The air quality in the national capital improved significantly on Tuesday as rainfall, along with stronger winds, helped clean up pollutants, authorities said.
According to Central Pollution Control Board's mobile application SAMEER, the air quality index (AQI) was recorded in 'moderate' category at 171 in the evening, while it was 168 in the morning, much better than the city's AQI on Monday which stood at 221 in 'poor' category.
The city's 24-hour average AQI was 435 on Sunday and 414 on Saturday (Diwali).
An AQI between 0 and 50 is considered 'good', 51 and 100 'satisfactory', 101 and 200 'moderate', 201 and 300 'poor', 301 and 400 'very poor', and 401 and 500 'severe'.
According to the Ministry of Earth Sciences' air quality monitor SAFAR, the overall air quality of Delhi was in the moderate category as of Tuesday morning.
"Surface winds are west-southwesterly and energetic, very favourable for pollutant dispersion. Rainfall along with stronger winds under the influence of Western disturbance helped to clean the build-up of pollution in the Indo Gangetic Plain,” it said.
It also said that effective stubble fire counts with sufficient potential estimated from SAFAR-multi-satellite products are significantly reduced and are around 98.
"Boundary layer wind direction is north-northwesterly, however, since the fire-related emissions have significantly reduced, a significant impact is not expected. Stubble burning share in PM2.5 in Delhi's air is almost negligible and estimated at a marginal three per cent for today,” SAFAR said.
It, however, said that the significant AQI improvement is short-lived.
The AQI is likely to marginally deteriorate to the 'poor' category on Wednesday.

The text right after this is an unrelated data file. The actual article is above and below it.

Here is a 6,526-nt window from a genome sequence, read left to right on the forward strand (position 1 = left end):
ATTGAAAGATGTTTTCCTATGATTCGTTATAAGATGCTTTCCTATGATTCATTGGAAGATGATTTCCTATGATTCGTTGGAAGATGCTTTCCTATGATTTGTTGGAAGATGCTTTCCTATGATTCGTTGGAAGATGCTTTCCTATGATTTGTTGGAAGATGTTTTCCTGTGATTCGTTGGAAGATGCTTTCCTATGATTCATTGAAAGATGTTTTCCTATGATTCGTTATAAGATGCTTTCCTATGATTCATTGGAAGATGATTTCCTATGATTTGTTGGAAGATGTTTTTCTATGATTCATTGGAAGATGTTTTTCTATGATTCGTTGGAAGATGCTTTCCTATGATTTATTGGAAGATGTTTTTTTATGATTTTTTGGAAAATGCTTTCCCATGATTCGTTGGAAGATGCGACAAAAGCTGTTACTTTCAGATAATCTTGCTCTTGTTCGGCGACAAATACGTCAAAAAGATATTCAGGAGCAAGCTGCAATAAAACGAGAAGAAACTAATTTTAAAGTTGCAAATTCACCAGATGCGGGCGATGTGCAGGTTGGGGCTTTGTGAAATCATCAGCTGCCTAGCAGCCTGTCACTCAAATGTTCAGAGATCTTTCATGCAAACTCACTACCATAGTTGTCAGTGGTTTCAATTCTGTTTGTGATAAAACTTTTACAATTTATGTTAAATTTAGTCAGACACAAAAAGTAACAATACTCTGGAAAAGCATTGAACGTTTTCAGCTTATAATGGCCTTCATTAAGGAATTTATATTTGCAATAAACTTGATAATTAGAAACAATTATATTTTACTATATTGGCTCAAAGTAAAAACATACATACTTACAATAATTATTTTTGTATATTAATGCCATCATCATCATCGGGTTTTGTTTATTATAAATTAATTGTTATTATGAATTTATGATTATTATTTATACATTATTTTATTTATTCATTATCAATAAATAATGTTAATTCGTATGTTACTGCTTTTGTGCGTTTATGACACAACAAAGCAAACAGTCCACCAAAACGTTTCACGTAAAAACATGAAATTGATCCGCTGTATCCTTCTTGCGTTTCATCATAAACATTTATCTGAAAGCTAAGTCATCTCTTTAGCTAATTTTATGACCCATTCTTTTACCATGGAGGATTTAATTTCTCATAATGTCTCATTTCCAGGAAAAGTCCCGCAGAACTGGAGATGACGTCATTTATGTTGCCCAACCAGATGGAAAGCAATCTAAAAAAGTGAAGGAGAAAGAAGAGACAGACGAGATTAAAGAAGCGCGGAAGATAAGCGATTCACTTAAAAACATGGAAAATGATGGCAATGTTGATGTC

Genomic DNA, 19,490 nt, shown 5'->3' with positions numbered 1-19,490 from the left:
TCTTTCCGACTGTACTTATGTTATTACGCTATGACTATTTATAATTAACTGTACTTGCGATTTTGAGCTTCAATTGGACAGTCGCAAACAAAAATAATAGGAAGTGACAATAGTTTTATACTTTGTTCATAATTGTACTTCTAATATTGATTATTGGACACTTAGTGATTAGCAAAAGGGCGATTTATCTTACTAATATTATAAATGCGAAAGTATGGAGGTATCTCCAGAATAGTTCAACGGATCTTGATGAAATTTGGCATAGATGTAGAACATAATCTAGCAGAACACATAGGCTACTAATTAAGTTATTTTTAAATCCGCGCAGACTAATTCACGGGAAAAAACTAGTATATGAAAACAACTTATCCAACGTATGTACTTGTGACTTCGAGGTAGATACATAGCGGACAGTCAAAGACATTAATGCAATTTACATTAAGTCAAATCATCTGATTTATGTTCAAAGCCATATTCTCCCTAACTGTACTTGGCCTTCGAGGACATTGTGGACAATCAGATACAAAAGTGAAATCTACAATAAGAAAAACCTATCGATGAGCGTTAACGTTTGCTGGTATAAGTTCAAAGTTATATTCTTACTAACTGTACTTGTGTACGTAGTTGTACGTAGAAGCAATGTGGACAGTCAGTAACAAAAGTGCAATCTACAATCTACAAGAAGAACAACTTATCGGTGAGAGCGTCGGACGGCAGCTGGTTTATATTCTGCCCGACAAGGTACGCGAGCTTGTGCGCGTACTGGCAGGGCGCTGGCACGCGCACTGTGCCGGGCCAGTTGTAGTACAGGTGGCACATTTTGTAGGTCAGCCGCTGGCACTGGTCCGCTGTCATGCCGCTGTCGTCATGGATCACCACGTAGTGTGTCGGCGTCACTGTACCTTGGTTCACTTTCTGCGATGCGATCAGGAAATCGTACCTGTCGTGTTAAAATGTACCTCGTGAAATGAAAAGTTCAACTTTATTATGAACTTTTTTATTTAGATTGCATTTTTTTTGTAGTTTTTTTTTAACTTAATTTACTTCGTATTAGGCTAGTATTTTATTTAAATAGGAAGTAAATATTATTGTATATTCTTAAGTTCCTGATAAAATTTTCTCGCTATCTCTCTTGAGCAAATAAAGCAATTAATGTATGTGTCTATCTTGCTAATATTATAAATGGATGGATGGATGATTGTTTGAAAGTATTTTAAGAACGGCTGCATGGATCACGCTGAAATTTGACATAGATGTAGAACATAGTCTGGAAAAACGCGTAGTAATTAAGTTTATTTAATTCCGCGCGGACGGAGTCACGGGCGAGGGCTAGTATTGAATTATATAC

"AQI is forecasted to further deteriorate to the higher end of the 'poor' to lower end of the 'very poor' category on 19th and 20th November,” it said.
In Delhi-NCR, the levels of PM2.5 -- which is about three per cent the diameter of a human hair and can lead to premature deaths from heart and lung diseases -- were 73.7 microgram per cubic meter (µg/m3) at 5 pm. The safe limit is 60 µg/m3.
PM10 level stood at 130 µg/m3 at 5 pm. PM10 levels below 100 µg/m3 are considered safe in India and 500 µg/m3 is the emergency threshold.
The neighbouring cities of Faridabad (172), Ghaziabad (166), Greater Noida (186), and Noida (178) recorded their AQI in “moderate” category. They recorded 'poor' AQI on Monday and braved “severe” air quality on Saturday and Sunday.
Gurugram's AQI improved marginally but remained in the 'poor' category at 204. It was 246 on Monday.
Delhi had recorded the worst pollution levels on Diwali in the last four years due to the combined effect of stubble burning, firecrackers and unfavourable meteorological conditions.
The air quality on the day after Diwali was also the poorest since 2016.
In a special report released on Sunday, the Central Pollution Control Board had said that almost all pollutants reported higher values on Diwali this year as compared to 2019.
It could be attributed to bursting of firecrackers, higher share of stubble burning and unfavourable meteorology during the festival season, the CPCB had said.